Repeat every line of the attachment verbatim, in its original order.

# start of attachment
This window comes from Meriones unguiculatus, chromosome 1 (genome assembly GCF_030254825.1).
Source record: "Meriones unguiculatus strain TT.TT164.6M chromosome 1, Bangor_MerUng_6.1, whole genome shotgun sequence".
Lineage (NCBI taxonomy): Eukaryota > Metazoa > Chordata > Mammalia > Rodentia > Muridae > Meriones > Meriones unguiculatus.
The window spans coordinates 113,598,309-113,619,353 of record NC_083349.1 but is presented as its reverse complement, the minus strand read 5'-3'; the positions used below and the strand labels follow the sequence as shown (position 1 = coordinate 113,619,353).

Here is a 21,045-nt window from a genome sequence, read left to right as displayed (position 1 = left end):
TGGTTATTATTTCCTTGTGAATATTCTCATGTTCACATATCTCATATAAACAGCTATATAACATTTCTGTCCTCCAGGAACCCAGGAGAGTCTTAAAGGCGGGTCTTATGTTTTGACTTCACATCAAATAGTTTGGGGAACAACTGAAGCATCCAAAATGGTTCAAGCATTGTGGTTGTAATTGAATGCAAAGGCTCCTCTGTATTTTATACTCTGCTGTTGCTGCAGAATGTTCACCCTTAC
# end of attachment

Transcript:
This window comes from Meriones unguiculatus, chromosome 1 (genome assembly GCF_030254825.1).
Source record: "Meriones unguiculatus strain TT.TT164.6M chromosome 1, Bangor_MerUng_6.1, whole genome shotgun sequence".
Lineage (NCBI taxonomy): Eukaryota > Metazoa > Chordata > Mammalia > Rodentia > Muridae > Meriones > Meriones unguiculatus.
The window spans coordinates 113,598,309-113,619,353 of record NC_083349.1 but is presented as its reverse complement, the minus strand read 5'-3'; the positions used below and the strand labels follow the sequence as shown (position 1 = coordinate 113,619,353).

Here is a 21,045-nt window from a genome sequence, read left to right as displayed (position 1 = left end):
TGGTTATTATTTCCTTGTGAATATTCTCATGTTCACATATCTCATATAAACAGCTATATAACATTTCTGTCCTCCAGGAACCCAGGAGAGTCTTAAAGGCGGGTCTTATGTTTTGACTTCACATCAAATAGTTTGGGGAACAACTGAAGCATCCAAAATGGTTCAAGCATTGTGGTTGTAATTGAATGCAAAGGCTCCTCTGTATTTTATACTCTGCTGTTGCTGCAGAATGTTCACCCTTAC